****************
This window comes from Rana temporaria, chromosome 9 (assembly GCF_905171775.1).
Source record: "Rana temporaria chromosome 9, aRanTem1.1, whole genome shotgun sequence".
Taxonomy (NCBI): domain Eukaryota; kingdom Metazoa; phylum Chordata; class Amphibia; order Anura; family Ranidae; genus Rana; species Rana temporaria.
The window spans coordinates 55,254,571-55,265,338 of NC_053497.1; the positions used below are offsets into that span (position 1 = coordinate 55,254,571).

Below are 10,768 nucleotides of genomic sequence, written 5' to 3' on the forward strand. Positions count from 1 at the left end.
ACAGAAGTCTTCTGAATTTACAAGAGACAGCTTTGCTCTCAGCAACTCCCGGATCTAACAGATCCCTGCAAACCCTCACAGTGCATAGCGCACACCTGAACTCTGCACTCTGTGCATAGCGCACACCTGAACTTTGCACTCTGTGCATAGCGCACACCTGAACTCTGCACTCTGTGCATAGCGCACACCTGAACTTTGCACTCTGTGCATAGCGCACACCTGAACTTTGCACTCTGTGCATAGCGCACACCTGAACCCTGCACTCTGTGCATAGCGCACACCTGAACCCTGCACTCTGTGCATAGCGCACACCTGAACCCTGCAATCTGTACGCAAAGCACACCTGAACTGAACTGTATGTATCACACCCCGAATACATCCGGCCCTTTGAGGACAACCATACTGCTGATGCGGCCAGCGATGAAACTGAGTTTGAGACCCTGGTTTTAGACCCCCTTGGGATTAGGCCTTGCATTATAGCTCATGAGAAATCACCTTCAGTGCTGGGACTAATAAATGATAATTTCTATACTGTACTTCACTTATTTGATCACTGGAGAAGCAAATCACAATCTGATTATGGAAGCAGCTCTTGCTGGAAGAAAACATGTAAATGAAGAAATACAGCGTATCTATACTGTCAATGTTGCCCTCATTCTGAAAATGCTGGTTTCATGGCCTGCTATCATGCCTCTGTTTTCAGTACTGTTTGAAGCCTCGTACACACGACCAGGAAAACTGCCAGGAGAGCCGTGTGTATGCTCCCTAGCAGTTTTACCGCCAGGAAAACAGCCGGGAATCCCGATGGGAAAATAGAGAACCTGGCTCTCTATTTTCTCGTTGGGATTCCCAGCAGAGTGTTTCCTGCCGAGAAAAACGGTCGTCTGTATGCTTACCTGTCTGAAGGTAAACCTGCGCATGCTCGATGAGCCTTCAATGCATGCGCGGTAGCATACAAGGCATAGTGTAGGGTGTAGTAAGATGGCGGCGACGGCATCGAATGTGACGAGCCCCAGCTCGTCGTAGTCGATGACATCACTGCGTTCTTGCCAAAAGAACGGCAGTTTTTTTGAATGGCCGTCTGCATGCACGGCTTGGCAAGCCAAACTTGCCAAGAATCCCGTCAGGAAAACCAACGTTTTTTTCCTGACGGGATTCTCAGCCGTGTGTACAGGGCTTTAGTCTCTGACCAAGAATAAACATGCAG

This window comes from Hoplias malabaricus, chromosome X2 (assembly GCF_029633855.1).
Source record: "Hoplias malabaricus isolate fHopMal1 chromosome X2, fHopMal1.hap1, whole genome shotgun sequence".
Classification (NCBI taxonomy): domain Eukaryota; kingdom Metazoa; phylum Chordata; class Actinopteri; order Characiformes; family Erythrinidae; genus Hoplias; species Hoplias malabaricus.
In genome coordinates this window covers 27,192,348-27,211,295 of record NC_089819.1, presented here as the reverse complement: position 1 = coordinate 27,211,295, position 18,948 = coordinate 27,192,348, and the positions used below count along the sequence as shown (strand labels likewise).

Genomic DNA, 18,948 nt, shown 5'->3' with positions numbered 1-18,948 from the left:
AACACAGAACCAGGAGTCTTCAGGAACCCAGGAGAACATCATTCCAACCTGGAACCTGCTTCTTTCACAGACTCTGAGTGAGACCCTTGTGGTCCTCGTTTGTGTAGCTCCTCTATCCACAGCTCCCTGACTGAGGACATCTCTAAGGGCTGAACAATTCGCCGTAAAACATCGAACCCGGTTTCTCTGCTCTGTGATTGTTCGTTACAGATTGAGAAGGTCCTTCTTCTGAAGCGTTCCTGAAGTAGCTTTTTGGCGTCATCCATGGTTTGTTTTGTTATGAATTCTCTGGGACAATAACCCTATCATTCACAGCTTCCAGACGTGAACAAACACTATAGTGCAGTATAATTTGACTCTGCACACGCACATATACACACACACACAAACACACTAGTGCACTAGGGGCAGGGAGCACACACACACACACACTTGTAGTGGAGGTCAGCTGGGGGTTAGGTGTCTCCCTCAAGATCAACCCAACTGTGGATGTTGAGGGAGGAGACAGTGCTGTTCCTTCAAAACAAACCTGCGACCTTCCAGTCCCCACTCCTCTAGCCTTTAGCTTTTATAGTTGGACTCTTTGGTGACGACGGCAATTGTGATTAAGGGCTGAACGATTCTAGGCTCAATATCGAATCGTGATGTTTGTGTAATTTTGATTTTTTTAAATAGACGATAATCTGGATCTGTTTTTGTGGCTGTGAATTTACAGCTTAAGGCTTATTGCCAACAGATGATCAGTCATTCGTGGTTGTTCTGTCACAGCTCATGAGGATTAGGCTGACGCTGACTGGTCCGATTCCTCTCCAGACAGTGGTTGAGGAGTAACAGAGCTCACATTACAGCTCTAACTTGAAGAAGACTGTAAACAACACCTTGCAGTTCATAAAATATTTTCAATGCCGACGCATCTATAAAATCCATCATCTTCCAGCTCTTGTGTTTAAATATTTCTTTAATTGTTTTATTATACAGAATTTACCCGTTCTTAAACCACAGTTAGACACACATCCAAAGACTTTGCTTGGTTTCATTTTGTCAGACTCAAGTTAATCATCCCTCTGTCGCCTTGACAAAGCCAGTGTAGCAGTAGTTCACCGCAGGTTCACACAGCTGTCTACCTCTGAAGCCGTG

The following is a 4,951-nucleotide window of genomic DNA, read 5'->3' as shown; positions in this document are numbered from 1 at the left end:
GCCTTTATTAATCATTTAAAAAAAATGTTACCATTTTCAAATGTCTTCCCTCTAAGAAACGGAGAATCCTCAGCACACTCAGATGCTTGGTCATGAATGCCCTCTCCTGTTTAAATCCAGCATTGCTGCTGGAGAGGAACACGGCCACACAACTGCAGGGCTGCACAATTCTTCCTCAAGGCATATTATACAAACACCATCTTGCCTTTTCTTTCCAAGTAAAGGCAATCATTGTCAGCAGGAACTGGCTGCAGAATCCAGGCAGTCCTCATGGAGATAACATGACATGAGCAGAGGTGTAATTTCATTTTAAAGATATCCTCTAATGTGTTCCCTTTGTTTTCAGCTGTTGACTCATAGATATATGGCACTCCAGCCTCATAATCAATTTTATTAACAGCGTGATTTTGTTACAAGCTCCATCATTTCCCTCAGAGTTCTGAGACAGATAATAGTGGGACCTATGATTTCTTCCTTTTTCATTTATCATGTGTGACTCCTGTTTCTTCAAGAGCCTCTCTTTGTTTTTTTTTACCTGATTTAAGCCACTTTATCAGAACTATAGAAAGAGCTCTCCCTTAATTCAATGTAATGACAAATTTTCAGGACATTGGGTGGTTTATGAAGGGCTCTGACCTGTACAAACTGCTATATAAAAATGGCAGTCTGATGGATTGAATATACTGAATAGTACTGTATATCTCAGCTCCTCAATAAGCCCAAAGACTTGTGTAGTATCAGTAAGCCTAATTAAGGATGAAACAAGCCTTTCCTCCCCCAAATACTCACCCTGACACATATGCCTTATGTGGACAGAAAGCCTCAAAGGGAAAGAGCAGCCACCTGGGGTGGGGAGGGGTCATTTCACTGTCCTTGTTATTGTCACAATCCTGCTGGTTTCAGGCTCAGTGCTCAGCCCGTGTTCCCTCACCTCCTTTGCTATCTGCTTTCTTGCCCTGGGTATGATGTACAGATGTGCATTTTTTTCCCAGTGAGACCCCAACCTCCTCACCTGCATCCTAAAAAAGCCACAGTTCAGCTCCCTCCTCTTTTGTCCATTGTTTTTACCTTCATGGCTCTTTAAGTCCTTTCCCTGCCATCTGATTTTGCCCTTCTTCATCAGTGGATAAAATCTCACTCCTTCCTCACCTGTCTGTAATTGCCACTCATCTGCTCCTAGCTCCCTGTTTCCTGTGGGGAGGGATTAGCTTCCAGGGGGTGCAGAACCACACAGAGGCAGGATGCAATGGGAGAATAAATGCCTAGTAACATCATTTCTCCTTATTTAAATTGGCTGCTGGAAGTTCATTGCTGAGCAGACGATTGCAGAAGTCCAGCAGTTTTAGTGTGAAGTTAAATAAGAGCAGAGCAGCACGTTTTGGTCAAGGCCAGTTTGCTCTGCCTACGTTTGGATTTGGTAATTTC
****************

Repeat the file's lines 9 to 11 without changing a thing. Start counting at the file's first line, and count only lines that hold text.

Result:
Classification (NCBI taxonomy): domain Eukaryota; kingdom Metazoa; phylum Chordata; class Actinopteri; order Characiformes; family Erythrinidae; genus Hoplias; species Hoplias malabaricus.
In genome coordinates this window covers 27,192,348-27,211,295 of record NC_089819.1, presented here as the reverse complement: position 1 = coordinate 27,211,295, position 18,948 = coordinate 27,192,348, and the positions used below count along the sequence as shown (strand labels likewise).

Genomic DNA, 18,948 nt, shown 5'->3' with positions numbered 1-18,948 from the left: